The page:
So what are gun advertisers highlighting in their ads? Technical attributes. The majority of gun ads (91%) emphasize the things that make one gun different from the next. For example, they discuss the quality of the gun (61%), its accuracy (38%) and reliability (35%), and its innovative features (27%) and uniqueness (21%).
Why are gun manufacturers using this marketing strategy?
Here’s where the statistics get really interesting. At the time of the study, 44 million Americans owned firearms. Three-quarters of these owned more than one gun. In fact, 20% of gun owners are in possession of 55% of all guns (excluding law enforcement and military).
In other words, guns are not evenly distributed across the U.S. population, they are concentrated in the hands of a minority. Most people that don’t own a gun are never going to buy one, so the best strategy for gun manufacturers is to convince people that they need lots of guns. Differentiating the technical attributes of one from another is their way of telling the buyer that any given gun will do something different for them than the guns they already have, enticing the gun owner to own a range of guns instead of just one.”
“Digital is its own audit.” That’s really kind of interesting to me. I’m used to unique counts being obscured and lied about. But I hadn’t considered the open-count public services. And, of course, this is what Likes and RTs and +1s lead to. A world where we encourage everyone to vote on everything (an element of more than a few sf pieces).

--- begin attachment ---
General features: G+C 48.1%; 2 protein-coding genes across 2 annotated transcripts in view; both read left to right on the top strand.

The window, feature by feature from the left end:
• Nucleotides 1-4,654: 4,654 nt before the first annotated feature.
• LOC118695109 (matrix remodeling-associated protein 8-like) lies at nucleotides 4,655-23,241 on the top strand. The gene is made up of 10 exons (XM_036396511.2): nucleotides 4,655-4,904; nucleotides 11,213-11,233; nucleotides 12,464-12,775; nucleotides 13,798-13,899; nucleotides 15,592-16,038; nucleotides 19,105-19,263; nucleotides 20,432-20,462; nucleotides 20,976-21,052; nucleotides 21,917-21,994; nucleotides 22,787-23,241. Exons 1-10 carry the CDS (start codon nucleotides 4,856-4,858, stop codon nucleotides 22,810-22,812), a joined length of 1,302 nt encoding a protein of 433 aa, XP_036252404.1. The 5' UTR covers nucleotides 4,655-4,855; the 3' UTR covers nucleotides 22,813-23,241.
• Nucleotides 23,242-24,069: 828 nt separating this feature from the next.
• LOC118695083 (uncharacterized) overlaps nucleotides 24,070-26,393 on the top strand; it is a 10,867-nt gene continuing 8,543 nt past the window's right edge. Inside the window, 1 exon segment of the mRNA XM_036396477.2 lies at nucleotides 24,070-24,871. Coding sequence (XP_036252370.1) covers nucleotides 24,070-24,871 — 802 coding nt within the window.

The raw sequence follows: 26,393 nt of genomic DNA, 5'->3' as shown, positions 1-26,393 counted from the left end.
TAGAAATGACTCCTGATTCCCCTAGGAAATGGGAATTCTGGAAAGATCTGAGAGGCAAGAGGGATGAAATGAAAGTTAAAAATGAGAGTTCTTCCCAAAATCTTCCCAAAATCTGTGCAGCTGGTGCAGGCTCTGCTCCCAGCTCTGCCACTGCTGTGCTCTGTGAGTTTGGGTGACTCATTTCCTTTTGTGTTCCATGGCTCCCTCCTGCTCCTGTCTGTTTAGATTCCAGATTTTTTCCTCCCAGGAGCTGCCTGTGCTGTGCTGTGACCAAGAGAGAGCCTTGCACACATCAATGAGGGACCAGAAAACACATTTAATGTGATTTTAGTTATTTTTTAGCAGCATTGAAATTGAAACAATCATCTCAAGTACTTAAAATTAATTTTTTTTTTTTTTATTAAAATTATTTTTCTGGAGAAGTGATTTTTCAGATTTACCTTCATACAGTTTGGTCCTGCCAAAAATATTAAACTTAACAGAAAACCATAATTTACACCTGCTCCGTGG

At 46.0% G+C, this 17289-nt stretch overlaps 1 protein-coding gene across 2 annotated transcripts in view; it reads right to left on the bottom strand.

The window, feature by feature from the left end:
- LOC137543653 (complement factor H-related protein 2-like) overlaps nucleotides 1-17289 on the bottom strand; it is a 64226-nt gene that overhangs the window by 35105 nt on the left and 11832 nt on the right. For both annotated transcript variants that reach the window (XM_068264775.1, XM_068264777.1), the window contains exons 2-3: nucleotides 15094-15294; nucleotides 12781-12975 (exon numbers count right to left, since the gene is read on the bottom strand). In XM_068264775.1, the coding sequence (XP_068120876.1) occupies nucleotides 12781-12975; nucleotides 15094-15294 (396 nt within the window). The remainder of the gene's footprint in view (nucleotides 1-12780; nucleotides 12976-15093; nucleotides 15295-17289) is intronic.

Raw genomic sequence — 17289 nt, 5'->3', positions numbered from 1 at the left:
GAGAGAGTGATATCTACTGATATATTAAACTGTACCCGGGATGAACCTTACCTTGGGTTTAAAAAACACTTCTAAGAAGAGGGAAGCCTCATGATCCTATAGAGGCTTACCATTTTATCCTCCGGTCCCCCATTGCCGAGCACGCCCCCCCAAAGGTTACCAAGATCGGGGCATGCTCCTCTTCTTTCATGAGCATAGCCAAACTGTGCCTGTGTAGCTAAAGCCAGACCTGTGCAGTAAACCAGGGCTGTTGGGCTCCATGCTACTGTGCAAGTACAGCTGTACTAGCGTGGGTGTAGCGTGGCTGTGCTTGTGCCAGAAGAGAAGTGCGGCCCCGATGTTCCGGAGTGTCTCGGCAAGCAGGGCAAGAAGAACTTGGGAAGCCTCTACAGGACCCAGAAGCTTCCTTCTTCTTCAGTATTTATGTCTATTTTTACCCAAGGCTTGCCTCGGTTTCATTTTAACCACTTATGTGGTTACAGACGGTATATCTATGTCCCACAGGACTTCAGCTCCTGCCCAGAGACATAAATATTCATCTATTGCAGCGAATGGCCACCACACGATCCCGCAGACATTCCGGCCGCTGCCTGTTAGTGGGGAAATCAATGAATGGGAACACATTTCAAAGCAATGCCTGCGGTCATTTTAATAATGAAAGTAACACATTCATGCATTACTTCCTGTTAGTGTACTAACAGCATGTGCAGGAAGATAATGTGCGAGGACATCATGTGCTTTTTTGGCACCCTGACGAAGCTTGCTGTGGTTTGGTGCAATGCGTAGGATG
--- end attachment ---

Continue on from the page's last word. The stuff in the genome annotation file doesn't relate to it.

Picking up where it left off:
Cultural voting, of course, leads to the triage suggested in the quote: following counts leads inexorably to media that play only the things they already know people like.
Which makes me prize things like Mary Anne Hobbs’ Saturday night show on XFM all the more: because I know that for three hours I will hear things that I have never heard before.
Still. Interesting point.”
When Activision terminated former Infinity Ward leadership Jason West and Vince Zampella on March 1, 2010, the publisher launched an internal investigation about them. According to West, Zampella and their attorneys, it wasn’t the first time Activision tried that.
“Project Icebreaker” was, based on a recent filing from the upcoming trial, an ongoing Activision initiative to uncover information regarding West and Zampella by accessing their work email, computer, and phones. It was rolled out just months before the launch of Call of Duty: Modern Warfare 2.
It’s also incredibly difficult to not chuckle at the name, which feels right out of a mediocre James Bond movie.”